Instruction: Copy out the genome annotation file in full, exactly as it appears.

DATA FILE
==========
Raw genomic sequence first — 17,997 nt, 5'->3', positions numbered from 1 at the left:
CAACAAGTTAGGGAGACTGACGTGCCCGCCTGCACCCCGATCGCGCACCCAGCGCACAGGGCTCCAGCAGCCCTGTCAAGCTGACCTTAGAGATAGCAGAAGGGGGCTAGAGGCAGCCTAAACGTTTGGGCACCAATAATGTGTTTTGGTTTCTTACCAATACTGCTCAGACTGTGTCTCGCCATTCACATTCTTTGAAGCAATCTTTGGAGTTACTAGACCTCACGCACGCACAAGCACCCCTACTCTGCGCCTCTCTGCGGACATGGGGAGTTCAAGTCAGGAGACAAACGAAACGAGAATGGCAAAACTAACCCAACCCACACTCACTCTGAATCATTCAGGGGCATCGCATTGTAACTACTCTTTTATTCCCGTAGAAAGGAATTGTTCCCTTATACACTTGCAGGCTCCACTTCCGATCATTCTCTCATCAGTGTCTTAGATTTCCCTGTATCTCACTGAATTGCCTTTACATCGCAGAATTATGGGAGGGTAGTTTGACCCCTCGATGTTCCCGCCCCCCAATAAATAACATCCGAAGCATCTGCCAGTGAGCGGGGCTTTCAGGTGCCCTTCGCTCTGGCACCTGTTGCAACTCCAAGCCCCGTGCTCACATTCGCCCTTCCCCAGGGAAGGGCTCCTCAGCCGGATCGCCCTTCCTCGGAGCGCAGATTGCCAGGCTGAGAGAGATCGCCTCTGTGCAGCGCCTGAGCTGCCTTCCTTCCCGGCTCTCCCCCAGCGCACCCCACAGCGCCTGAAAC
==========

Raw genomic sequence first — 17,997 nt, 5'->3', positions numbered from 1 at the left:
CAACAAGTTAGGGAGACTGACGTGCCCGCCTGCACCCCGATCGCGCACCCAGCGCACAGGGCTCCAGCAGCCCTGTCAAGCTGACCTTAGAGATAGCAGAAGGGGGCTAGAGGCAGCCTAAACGTTTGGGCACCAATAATGTGTTTTGGTTTCTTACCAATACTGCTCAGACTGTGTCTCGCCATTCACATTCTTTGAAGCAATCTTTGGAGTTACTAGACCTCACGCACGCACAAGCACCCCTACTCTGCGCCTCTCTGCGGACATGGGGAGTTCAAGTCAGGAGACAAACGAAACGAGAATGGCAAAACTAACCCAACCCACACTCACTCTGAATCATTCAGGGGCATCGCATTGTAACTACTCTTTTATTCCCGTAGAAAGGAATTGTTCCCTTATACACTTGCAGGCTCCACTTCCGATCATTCTCTCATCAGTGTCTTAGATTTCCCTGTATCTCACTGAATTGCCTTTACATCGCAGAATTATGGGAGGGTAGTTTGACCCCTCGATGTTCCCGCCCCCCAATAAATAACATCCGAAGCATCTGCCAGTGAGCGGGGCTTTCAGGTGCCCTTCGCTCTGGCACCTGTTGCAACTCCAAGCCCCGTGCTCACATTCGCCCTTCCCCAGGGAAGGGCTCCTCAGCCGGATCGCCCTTCCTCGGAGCGCAGATTGCCAGGCTGAGAGAGATCGCCTCTGTGCAGCGCCTGAGCTGCCTTCCTTCCCGGCTCTCCCCCAGCGCACCCCACAGCGCCTGAAAC